He tested positive for COVID in December 2020. “We were afraid he could get very sick,” Lopez said. His sister and brother-in law died in days following COVID.

Lopez doesn’t understand why her father was denied clemency. “Now [marijuana]It is legal in many states. I don’t understand why there are still people in prison over this,” she said. “And [their] families are hurting.”

A Christmas without the imminent threat of imprisonment

Diana Marquez looks forward to spending her second Christmas in El Paso with her family. She and her grandsons have already decorated their living room Christmas tree. She plans to cook a turkey for the boys and then watch them open their presents on Christmas morning. She can FaceTime her mother, 92, and oldest daughter, both in Nebraska to wish them a Merry Christmas. The best Christmas gift was knowing that she would not be sent back to prison.

(Clockwise from top): Diana Marquez, Marquez’s 92-year-old mother, Marquez’s adult children.
(Clockwise from top): Diana Marquez, Marquez’s 92-year-old mother, Marquez’s adult children.

The 65-year old was released under the provisions of the Coronavirus AID, Relief and Economic Security (CARES) Act, which prioritized the release of people from federal prison temporarily if they were in poor health or their age made them susceptible to COVID.

Marquez is now at home with her grandsons and daughter, but she remains in home confinement and electronic surveillance. She is allowed to leave her home for two hours each day to walk in the nearby park or to pick up her grandchildren from school every weekday afternoon. Any other movement outside of her daughter’s home requires advanced approval and even then, she may not receive it. She can’t attend church or stop by a store on her own. She is unable to travel to visit her mother or older siblings.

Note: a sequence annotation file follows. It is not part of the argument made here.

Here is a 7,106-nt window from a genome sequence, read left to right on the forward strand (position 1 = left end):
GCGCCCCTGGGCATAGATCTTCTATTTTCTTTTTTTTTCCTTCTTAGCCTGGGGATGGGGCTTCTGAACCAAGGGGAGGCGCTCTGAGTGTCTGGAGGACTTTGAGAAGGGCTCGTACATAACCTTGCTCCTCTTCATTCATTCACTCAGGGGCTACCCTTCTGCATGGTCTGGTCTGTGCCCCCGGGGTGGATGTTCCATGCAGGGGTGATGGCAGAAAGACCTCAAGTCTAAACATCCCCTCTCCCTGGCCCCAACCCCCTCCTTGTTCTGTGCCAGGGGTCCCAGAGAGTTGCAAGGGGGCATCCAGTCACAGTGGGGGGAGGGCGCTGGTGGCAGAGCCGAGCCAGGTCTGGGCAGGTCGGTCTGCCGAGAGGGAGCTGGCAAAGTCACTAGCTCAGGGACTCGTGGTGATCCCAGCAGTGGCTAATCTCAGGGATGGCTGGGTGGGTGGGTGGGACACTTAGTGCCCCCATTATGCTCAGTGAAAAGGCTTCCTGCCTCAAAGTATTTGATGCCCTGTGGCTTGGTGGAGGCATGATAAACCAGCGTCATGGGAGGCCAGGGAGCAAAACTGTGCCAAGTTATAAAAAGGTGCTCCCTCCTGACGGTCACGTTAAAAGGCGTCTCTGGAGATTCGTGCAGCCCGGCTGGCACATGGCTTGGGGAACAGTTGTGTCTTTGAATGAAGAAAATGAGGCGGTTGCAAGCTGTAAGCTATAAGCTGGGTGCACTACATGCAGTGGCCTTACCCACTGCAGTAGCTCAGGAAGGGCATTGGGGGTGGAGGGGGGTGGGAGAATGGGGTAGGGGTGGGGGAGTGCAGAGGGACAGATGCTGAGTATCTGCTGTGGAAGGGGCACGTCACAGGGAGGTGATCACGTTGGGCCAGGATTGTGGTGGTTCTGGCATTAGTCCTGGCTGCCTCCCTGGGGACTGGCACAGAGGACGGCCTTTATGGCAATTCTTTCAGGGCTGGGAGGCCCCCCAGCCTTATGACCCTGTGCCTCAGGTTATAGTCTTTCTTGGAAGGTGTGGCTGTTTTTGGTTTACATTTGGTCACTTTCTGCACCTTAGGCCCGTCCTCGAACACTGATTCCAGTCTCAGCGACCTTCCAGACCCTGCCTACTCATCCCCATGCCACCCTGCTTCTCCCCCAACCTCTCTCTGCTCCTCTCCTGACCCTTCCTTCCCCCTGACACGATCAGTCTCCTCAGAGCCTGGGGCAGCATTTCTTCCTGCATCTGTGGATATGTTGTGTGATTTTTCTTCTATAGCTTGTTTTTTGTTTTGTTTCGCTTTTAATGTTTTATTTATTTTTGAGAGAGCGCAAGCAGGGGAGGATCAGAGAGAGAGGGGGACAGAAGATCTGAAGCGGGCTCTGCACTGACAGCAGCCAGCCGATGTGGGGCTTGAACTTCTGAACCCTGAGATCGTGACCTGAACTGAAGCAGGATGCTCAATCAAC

She lived with the author until recently.Threat of being sent back into prison after the pandemic is over As Truthout Previously reportedThe Biden administration is upholding a last-minute memo issued by Trump’s Justice Department returning people to prison if their sentences extend beyond the pandemic emergency period.Marquez has served more than nine years in prison.

On December 21, under ongoing pressure from advocatesThe Justice Department also includes formerly incarcerated individuals reversed its stanceMarquez could be allowed to serve the remainder of their sentence at home by issuing a new legal opinion. “I feel overwhelmed, so excited [and happy,” Marquez told Truthout. “[I’m] having tears of joy to know we don’t have to go back to prison.”

Marquez applied for clemency during her time in prison in 2016, but it was denied the year after. She applied again in September 2021.

“It would be a really big blessing,” she said. Clemency would allow her to travel to Nebraska to hug her mother. Marquez, if Marquez is not granted clemency will be subject to the same restrictions until her sentence expires 2031.

Marquez was informed by the Biden administration in September 2021 that it is conducting an expedited clemency selection for persons with nonviolent drug convictions. This screening will be conducted under the CARES Act. Only those with sentences remaining between 18-48 months can apply for the screening. Marquez, who is due to be released on March 9, 2031, does NOT qualify.

Marquez is left to wait and hope. “I’m praying and praying for clemency — not just for me, but for all of us, both on home confinement and still in prison,” she said.